Pilgrim’s Picks for October 31st

Boo!

Yeah, I know, pretty lame. Consider that a warm-up for the deluge of kids that will be at your door tonight. ;-)

While you’re no doubt snacking on Halloween candy, here are some picks to digest:

Email Phishing Nets $10M from Grocery Store

I know that you’re a smart person. If you receive an email from PayPal or Bank of America, telling you they need you to verify your login details, you laugh, then hit delete. Right?

Not everyone is as smart as you, and in fact, there’s one person in particular that’s down about $10 million.

Techdirt is reporting an employee of Supervalu received email requests that appeared to be from two important suppliers; American Greetings and Frito-Lay. Both emails claimed that their bank account details had changed and that Supervalu would need to send funds to the new accounts. I’ll let Techdirt take it from here:

Google’s OpenSocial Provides API for Social Networks, Except Facebook

Just days after Google apparently lost the opportunity to buy into Facebook to Microsoft, the company is expected to reveal details of its social networking master plan on Thursday. OpenSocial is a new set of standard APIs that will allow application developers to more easily build apps for social networks.

Google goal is to help shape the standards used between developers and social networks. Likely the move came from being shutout from Facebook. Not only did Google not get a piece of the social network, but Facebook uses a proprietary API that requires developers build apps specifically for it–sounds much like cell phone companies, doesn’t it?

So, Google’s OpenSocial will focus on three standard APIs that that will act as a conduit to the core data of social networks:

Buy the Whole Car Online

Now there is almost nothing left that you can’t buy entirely online. Autonation is the first to offer this service for buying a car completely over the internet. They are piloting a program that lets customers buy their car online in the Atlanta market with 14 dealerships.

Starting out, you enter your ZIP code, then using drop-down menus you can select a specific vehicle make and model and other features of the car. That includes choosing the color and packages. If you have a trade-in you can also use the used vehicle calculator to get a price for your car. When you and the dealer agree on a price, that figure is subtracted from the purchase price of your new car.

Spammers Get Around Captchas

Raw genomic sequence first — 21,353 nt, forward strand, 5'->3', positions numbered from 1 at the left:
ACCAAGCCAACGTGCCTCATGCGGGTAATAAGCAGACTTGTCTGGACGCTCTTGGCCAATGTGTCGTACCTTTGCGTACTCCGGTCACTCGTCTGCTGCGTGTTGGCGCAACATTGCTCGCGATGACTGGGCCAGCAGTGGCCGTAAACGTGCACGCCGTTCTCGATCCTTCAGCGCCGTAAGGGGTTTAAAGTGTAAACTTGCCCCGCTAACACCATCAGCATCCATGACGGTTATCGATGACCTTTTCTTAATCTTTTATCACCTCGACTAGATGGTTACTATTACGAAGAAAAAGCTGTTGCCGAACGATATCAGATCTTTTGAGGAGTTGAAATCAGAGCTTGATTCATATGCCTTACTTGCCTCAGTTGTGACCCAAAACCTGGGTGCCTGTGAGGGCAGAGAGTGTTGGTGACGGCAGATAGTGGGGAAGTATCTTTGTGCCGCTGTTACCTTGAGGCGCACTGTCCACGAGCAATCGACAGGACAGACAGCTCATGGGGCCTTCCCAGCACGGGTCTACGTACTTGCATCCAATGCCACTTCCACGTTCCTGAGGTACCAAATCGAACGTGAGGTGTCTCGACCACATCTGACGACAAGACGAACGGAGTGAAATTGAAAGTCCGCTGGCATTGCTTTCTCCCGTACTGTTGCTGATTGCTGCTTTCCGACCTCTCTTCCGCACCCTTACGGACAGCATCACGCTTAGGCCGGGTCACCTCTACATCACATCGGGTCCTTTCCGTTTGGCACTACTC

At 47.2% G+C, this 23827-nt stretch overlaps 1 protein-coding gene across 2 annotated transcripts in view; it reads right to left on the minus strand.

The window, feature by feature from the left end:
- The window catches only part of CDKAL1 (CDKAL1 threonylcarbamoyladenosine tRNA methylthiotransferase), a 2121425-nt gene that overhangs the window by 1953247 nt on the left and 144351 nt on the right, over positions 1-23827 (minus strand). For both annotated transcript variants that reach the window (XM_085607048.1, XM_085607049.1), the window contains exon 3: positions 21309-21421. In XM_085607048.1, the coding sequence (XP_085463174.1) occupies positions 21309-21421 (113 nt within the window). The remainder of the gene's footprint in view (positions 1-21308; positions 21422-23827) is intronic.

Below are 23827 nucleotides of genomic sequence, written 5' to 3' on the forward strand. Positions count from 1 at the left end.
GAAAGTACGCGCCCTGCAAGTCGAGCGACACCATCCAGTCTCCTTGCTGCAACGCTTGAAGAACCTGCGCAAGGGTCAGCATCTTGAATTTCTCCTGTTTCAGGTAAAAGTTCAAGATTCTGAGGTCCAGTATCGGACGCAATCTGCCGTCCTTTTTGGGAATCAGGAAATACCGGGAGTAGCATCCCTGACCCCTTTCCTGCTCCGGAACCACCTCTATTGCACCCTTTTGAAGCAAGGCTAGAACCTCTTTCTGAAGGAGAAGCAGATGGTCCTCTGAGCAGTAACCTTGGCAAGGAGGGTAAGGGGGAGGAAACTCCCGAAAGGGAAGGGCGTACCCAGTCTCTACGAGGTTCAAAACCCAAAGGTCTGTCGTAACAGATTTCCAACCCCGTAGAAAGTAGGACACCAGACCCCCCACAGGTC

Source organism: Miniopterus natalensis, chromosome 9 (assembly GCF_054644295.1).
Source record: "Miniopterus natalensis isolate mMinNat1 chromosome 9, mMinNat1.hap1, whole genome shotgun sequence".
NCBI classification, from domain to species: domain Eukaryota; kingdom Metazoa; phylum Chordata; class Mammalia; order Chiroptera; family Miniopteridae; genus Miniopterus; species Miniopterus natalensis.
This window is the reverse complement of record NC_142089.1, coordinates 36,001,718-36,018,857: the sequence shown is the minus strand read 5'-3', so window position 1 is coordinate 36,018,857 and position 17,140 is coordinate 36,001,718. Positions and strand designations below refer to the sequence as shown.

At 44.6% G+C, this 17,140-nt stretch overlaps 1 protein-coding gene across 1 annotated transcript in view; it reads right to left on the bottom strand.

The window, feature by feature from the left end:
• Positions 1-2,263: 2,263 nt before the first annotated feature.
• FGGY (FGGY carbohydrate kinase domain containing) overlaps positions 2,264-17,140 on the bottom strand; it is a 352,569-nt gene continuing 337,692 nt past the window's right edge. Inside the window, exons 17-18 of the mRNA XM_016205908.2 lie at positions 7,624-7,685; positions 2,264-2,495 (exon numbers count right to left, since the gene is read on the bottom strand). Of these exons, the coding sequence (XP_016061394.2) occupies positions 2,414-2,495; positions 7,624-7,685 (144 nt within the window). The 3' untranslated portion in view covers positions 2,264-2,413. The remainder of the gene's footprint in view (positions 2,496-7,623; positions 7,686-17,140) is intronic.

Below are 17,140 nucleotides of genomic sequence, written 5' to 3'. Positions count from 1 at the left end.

Talk about creative workarounds. Spammers have found a way to crack captchas so they can steal your email address. As if the vice of spamming isn’t bad enough, they are using a virtual stripper named Melissa to get real people to unwittingly participate in their evil craft.

They created a game that is delivered via malware that is installed on your computer. When you launch Internet Explorer you are introduced to a game. In the game players are shown captchas (text embedded in an image), which are intended to stop computers from signing up for accounts like free email addresses. Each time they fill one out then a virtual woman takes off more of her clothes. Then spammers get their way and you get more junk mail.

Facebook Rumors: SocialAds, Liars and Snooping

Just one week until the engraved-invitation-event (oh, if only I were one of the cool kids!) and Facebook rumors are flying at only about the same rate as usual. Not so good for Facebook: many of the stories aren’t so positive. Is the media darling falling on hard times?

Read/Write Web reports on the impending announcement, which will presumably be about SocialAds—and possibly about these SocialAds being “portable”:

The rumored technology would work like this: Facebook would place a cookie on your computer (the site already requires users to have cookies enabled to log in), every time you visit a third-party site that runs ads utilizing the “Social Ads” product, they would be targeted based on your social networking profile data. So, theoretically, if you’ve professed your love of Pepsi on your Facebook profile, you might see Pepsi ads while reading the news at MSN.

Internet Taxes Banned Until 2014

The internet tax freedom act has been extended another 7 years. It was down to the wire, but the vote was unanimous. The House passed the bill that the Senate passed last week. It passed 402-0. The current law was going to expire in two days. It’s expected that President Bush will sign it into law.

As stated in this post about the internet tax, the law prohibits state and local government from taxing internet access. It doesn’t address charging sales tax on the internet sales. States that already had Internet access taxes before the ban are Hawaii, New Hampshire, New Mexico, North Dakota, Ohio, South Dakota, Texas, Washington and Wisconsin (according to the National Conference of State Legislatures.)